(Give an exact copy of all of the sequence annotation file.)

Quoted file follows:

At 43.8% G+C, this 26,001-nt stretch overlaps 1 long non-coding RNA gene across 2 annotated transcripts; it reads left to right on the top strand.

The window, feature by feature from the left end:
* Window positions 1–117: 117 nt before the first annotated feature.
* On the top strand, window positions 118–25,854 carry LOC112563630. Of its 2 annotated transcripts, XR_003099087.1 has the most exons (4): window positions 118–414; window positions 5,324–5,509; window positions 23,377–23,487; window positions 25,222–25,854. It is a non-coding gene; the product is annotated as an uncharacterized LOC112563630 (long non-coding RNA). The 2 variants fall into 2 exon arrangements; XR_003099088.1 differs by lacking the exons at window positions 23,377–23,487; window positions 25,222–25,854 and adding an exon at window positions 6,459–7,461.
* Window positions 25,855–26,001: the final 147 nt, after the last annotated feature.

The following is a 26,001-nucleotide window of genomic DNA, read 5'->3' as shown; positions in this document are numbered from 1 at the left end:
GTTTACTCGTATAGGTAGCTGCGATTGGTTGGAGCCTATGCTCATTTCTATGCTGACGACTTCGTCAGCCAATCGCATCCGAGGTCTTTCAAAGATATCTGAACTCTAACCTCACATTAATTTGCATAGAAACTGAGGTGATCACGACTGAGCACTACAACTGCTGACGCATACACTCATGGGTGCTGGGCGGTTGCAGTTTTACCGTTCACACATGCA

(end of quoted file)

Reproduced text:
At 43.8% G+C, this 26,001-nt stretch overlaps 1 long non-coding RNA gene across 2 annotated transcripts; it reads left to right on the top strand.

The window, feature by feature from the left end:
* Window positions 1–117: 117 nt before the first annotated feature.
* On the top strand, window positions 118–25,854 carry LOC112563630. Of its 2 annotated transcripts, XR_003099087.1 has the most exons (4): window positions 118–414; window positions 5,324–5,509; window positions 23,377–23,487; window positions 25,222–25,854. It is a non-coding gene; the product is annotated as an uncharacterized LOC112563630 (long non-coding RNA). The 2 variants fall into 2 exon arrangements; XR_003099088.1 differs by lacking the exons at window positions 23,377–23,487; window positions 25,222–25,854 and adding an exon at window positions 6,459–7,461.
* Window positions 25,855–26,001: the final 147 nt, after the last annotated feature.

The following is a 26,001-nucleotide window of genomic DNA, read 5'->3' as shown; positions in this document are numbered from 1 at the left end:
GTTTACTCGTATAGGTAGCTGCGATTGGTTGGAGCCTATGCTCATTTCTATGCTGACGACTTCGTCAGCCAATCGCATCCGAGGTCTTTCAAAGATATCTGAACTCTAACCTCACATTAATTTGCATAGAAACTGAGGTGATCACGACTGAGCACTACAACTGCTGACGCATACACTCATGGGTGCTGGGCGGTTGCAGTTTTACCGTTCACACATGCA